I woke up to the sun, which would have been lovely after yesterday's storm, except that the sunlight stabbed me in the eye, where a large snake curled around my skull. I have had this headache for a couple of days, and it doesn't leave me. I can feel it pressing on my cheekbones and it hammers me in the temple when I stand up.
But I dragged myself out of bed. Point one.
Then I snuck out of the house for my appointed writing time, leaving before anyone was awake and returning when my husband needed to go to work. There were cherry trees blooming. At a local cozy coffee shop I had mediocre tea. But my breakfast was a naughty and much needed chocolate chip scone. And I had a nice conversation with the owner about Bill Bryson. Point two. I wrote as much as I could before my headache threatened to crack my skull. Point two and a half.
At home I finally gave in and took some tylenol. Usually I have no problem with pain medication, but I tend to hold out a little longer when harboring a fugitive in my uterus. I was grumpy because the house was messy and it was past time for me to start working on school stuff with the kids. And there were crocodiles slashing at each other with their teeth in my head, which also made me grumpy. I barely said goodbye to Chinua, but at the last minute, we shared a long hug. Then I said, "Did you know that the guy who played the brunette Mormon brother in the Ocean's Eleven movies is Ben Affleck's brother?" because 1) I'm slow to catch stuff like that 2) I watched the Academy Awards at my friend's house last night (Did you notice that Denzel shaved his head and grew a handlebar mustache? What's up with that?) and 3) I'm deep like that, in hug sharing moments. Score point three for hugging my husband and no nagging.
I notice that the kids are playing really well. They want me to help them build a fort in their room, and then they sit and read library books in there for a long time. Instead of starting school, I take the opportunity to slowly and meditatively clean the house. My headache starts to fade. My home becomes more peaceful. I light incense and make sure all the blinds are as open as they can be. The kids are still in their fort. Kid A is reading to the other two. I drink a second cup of tea-- totally not mediocre this time. Four points for me.
When they and I are done, we sit down to do reading. Kid A reads to me and YaYa and I go over a vowel song to the tune of Old MacDonald. The vowels make the sounds, instead of animals. We are all singing, even Leafy, and I realize that although it seemed unlikely before, we are all having fun. Point five.
Lunch is nutritious. Point six.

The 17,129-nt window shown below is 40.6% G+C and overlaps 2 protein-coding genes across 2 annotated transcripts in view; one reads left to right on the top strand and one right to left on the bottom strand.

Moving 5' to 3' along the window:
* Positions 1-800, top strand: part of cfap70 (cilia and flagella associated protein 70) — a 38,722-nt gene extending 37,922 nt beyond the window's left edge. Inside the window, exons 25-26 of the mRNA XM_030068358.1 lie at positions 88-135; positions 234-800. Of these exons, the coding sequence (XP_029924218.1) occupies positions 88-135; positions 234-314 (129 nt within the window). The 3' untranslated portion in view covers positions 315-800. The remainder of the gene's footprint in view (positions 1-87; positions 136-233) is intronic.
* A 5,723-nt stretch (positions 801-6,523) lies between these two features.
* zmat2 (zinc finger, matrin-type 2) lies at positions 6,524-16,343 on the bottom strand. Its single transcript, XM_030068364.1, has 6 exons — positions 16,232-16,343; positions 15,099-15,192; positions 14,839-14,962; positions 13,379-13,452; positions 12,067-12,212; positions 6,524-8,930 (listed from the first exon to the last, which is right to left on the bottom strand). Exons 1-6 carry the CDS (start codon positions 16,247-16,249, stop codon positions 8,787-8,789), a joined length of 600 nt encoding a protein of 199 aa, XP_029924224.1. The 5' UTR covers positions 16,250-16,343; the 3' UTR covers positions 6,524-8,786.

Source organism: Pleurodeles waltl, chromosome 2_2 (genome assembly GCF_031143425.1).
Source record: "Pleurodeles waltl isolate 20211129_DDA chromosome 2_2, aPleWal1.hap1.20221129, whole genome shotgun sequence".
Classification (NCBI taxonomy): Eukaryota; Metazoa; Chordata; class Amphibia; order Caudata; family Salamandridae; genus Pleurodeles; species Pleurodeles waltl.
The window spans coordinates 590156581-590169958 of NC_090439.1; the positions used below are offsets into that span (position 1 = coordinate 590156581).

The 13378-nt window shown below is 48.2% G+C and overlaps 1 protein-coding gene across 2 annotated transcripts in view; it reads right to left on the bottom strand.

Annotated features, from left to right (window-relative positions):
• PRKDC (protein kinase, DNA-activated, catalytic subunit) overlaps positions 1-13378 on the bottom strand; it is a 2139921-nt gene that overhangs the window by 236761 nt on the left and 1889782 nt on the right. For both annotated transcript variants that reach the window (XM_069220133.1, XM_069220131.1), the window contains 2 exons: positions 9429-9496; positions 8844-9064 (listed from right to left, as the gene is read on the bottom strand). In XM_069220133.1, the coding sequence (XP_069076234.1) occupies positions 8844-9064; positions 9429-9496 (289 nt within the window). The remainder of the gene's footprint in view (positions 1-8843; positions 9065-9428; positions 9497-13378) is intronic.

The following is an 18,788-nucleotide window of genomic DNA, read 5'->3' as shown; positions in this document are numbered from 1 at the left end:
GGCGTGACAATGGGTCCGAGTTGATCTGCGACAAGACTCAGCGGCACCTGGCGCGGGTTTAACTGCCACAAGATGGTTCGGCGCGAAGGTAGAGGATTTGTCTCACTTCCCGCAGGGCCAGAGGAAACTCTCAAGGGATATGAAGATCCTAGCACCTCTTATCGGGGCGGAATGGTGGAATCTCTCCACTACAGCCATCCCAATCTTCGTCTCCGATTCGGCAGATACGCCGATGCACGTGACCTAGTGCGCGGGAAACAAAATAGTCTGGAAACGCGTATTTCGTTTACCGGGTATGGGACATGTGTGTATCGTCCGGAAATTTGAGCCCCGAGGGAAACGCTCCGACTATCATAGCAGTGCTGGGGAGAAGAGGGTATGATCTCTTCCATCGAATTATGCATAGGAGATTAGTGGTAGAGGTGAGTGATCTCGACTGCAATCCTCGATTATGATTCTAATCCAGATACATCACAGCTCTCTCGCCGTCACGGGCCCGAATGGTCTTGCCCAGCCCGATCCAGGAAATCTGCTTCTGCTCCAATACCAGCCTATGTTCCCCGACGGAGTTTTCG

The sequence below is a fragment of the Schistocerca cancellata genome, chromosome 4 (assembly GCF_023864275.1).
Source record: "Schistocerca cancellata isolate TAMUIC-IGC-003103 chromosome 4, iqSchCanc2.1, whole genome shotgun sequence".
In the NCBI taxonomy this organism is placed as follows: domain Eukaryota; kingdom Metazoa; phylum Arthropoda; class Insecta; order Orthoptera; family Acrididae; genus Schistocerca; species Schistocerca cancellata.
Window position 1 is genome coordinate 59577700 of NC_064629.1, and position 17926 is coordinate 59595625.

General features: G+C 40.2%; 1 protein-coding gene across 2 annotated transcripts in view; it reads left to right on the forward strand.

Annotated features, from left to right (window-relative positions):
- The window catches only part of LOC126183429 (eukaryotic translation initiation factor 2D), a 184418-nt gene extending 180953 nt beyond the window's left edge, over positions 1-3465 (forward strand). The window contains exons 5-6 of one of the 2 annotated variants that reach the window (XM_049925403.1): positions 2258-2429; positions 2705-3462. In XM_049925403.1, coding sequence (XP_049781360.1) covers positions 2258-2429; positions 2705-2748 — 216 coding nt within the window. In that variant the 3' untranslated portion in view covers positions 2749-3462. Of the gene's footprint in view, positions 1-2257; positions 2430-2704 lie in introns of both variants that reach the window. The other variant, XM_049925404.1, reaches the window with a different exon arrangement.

After lunch I fold laundry and vacuum and then we do some math work and I knit a few rows in the sweater that I am making for my mom. Leafy is taking a nap. It's really the best time in my day for knitting, since Kid A still needs me to sit beside him and encourage him in his work. He finishes the last page in his math book. Tomorrow he starts another one. I tell him that he's halfway done with kindergarten math. He makes his eyes real wide in that way that he does. He works on a bit of handwriting, and then he and YaYa sit at their little table and play with Play Doh. I totally wasn't going to buy them Play Doh, but it was YaYa's heavily influenced choice for her "stop-sucking-her-fingers-reward". I say heavily influenced because I kind of steered her that way when I realized she was leaning toward Disney Princess stuff.
I knock some stuff off of my to do list while they roll the coloured dough into worms. They are a little obsessed with worms these days. Later I stick Charlie and Lola on for them while I knock even more stuff off my to do list. I'm on a roll. More points. I've lost count of points by now.
Around dinner time everyone begins to melt into the carpet. I realize that it's because they all have low blood sugar because I didn't give them a snack in the afternoon. We sit down to eat, and Chinua is working late and I don't complain. Another point. I try to convince the whiny kids that if they want to be happy they had better eat because their bodies are saying, "We don't have enough food to make us happy." When Kid A continues to be sad, and more sad, and whiny, and more whiny, I try an old trick of Chinua's, making my hands into ducks who talk to him. He turns his head away and says "Dumb, dumb, dumb, dumb," and instead of telling him that HE'S the one who is being dumb, I just start washing dishes. Then I grab him and sit with him on my lap and we are quiet and swaying for a long time, until suddenly he is happy again. Endless points.
As much as I want to simply dump them into bed, I read. We read loooong books, the kind that I opt out of at times, saying, pick another one, a shorter one. We probably need to just read the long string of words, tonight, and let it draw the kinks out of us. We probably need some good stories.
The day was long and weary. But at the end we prayed together, and sighed thankful sighs, and I kissed them. And you get a lot of points for gentle looks when you are seething, and kisses when you are withdrawing inside. These points aren't exchangeable, and you can't cash them in, but at least you can know that you didn't let the day put it's tire tread marks on you.